You have all the ideas for your business in your head swirling around. Sometimes, it needs to go on paper. By putting it on paper, you can organize those thoughts more easily into actionable items and come up with a plan to either start or grow your business. There is nothing that can demoralize me more than working on a plan for days and then having it fail. However, I realize that having a plan, even if it fails, is extremely important. It’s important, because having a plan gives you a starting point and a map to get to the end. If it goes awry, at least you can more easily identify where it went wrong, and therefore, how to fix it to get back on track to getting to the end. Even if you never get back on track, at the very worst, you’ll be able to identify what went wrong, and therefore, never do it again. So, after you have come up with the product that you plan to sell or provide, I think the very next step is to draft a plan that gives you a roadmap on how you can make it a reality. You’ll typically need a business plan when you are trying to get funding, so it really doesn’t hurt to have one ready. Elements of the business plan should include:
- Executive Summary/ Business Overview – For this, I would strongly recommend being as clear as possible on what your business will do. It can always change in the future, but you need to start somewhere, and having a clear goal of what you are trying to achieve will help to make it happen.
- Company History – This is more applicable to existing businesses. Here you can document what the business has achieved since its inception.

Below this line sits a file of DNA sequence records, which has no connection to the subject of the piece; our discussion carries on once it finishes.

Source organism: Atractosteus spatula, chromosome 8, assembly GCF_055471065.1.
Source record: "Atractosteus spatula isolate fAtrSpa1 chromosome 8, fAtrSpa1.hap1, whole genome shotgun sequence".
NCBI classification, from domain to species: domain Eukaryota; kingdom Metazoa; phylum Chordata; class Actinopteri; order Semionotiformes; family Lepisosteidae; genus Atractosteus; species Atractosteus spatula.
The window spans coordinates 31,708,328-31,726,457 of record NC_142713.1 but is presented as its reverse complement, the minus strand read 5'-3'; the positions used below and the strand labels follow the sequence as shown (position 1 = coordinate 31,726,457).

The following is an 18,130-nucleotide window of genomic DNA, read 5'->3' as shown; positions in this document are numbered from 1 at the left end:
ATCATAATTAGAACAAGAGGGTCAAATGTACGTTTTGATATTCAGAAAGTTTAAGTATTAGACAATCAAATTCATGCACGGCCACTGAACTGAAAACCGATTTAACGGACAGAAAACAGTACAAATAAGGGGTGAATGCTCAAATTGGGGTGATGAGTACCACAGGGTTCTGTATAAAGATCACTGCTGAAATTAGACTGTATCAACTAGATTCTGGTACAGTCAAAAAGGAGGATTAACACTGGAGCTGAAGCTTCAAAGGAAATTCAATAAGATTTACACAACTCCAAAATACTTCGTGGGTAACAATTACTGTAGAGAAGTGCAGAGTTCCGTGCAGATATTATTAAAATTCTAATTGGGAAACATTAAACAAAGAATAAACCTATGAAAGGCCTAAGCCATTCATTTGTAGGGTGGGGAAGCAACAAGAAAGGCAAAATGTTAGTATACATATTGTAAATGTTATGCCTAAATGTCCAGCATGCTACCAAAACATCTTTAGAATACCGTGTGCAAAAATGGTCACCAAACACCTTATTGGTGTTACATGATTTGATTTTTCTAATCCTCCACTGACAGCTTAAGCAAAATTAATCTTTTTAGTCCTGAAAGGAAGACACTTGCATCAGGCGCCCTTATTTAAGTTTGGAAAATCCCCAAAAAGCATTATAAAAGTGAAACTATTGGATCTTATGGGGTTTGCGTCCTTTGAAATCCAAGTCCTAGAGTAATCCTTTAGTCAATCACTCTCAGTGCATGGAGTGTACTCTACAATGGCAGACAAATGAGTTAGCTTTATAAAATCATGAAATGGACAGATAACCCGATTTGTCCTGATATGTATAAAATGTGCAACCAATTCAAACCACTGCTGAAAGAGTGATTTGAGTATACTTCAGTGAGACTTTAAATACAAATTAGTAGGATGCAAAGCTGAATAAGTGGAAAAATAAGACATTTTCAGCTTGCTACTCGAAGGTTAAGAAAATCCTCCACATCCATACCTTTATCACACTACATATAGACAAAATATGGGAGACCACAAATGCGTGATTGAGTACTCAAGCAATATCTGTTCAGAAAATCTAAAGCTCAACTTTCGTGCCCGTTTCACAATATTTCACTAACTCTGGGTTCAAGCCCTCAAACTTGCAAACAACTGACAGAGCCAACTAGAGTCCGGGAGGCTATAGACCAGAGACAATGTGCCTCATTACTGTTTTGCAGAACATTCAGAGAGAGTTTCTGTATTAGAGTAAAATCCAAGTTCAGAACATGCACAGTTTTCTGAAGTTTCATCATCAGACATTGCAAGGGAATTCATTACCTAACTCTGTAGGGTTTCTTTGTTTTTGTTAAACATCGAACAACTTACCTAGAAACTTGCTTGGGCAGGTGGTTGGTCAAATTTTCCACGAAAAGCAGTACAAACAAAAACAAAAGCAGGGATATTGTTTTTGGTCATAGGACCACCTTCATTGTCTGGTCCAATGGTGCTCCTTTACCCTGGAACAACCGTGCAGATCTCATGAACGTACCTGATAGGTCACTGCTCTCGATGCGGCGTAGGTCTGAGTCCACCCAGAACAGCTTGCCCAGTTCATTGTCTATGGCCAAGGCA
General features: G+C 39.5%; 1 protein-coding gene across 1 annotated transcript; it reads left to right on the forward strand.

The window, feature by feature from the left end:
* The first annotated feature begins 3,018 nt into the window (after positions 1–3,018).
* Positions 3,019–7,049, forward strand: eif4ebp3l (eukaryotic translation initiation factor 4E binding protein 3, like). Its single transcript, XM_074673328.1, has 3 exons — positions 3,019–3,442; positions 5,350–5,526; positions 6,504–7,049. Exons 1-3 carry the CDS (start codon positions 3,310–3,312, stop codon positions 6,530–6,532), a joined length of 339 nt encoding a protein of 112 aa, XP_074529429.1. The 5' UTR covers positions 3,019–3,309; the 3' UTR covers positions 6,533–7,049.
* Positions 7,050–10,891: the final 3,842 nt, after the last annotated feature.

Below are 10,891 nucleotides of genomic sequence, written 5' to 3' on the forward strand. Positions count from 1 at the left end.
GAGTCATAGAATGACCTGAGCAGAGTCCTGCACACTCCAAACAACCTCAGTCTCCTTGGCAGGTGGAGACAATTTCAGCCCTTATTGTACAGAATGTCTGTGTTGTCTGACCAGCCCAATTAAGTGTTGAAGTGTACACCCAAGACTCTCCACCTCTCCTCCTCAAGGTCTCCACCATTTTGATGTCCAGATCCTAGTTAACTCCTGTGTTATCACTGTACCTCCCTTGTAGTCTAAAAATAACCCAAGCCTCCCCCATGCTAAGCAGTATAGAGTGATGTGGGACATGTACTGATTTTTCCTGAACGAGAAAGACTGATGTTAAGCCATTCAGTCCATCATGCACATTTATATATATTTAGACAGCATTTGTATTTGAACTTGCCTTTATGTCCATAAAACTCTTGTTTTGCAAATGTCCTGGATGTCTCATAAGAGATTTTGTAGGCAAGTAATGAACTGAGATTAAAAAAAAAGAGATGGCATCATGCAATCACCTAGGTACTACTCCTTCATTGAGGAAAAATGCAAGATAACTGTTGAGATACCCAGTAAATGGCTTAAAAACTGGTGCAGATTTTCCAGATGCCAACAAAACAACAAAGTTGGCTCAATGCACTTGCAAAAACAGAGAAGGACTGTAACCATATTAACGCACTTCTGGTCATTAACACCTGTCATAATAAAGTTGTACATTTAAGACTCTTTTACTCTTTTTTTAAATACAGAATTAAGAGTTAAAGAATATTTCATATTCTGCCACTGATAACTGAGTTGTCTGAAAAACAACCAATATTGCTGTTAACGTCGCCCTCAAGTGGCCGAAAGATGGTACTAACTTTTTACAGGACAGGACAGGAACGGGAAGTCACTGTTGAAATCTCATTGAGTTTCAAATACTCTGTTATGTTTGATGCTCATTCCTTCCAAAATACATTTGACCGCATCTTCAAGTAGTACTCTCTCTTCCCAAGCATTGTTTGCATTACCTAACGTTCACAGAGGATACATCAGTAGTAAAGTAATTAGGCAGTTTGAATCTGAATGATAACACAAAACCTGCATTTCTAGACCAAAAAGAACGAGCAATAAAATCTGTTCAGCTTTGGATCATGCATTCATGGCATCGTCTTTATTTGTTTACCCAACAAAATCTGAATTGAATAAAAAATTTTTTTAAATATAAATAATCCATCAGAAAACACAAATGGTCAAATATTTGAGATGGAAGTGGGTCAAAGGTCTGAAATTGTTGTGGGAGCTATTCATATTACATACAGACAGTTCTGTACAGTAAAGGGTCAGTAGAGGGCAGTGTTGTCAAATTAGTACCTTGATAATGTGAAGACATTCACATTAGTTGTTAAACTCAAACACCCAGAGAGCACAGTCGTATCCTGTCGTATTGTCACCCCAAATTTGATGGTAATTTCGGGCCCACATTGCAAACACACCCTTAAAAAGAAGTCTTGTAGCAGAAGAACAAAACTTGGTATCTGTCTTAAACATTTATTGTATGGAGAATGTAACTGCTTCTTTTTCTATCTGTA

- Industry Analysis – Technology has made so many industries and companies obsolete that it is extremely important to take a minute to determine where the future of the industry is heading. That way you can position yourself to be a leader in the field.
- Competitive Analysis – Always know who your main competitors are and document how your service or product will stand out or provide something that no one else has before.
- Services/Product –This section will allow you to finetune exactly what you will be selling and determine pricing.
- Marketing Plan – By examining each marketing option, you will be able to work out the optimal method or combinations of methods to use to get your product or service on the market. This will, therefore, allow you figure out how much it will cost.
- Management Team – If you are the only person who will make decisions in the company, then this will just be you. However, it might be a good idea to take this opportunity to see if it is worthwhile taking on a partner who can add value to the business and include them on the team. Use this section to document the experiences you (or the team) have, and therefore, how the company will be successful.
- Cash-Flow Projections – This is where all the numbers come together. If you are just starting the business, you will want to have startup costs separated from the monthly cash-flow projections. I would recommend projecting cash flows out for at least 2-3 years. Do projections using best case, worst case, and average expectations.
By the time you finish your business plan, you should have a solid map to follow. Even if you get derailed, you can revise and restart.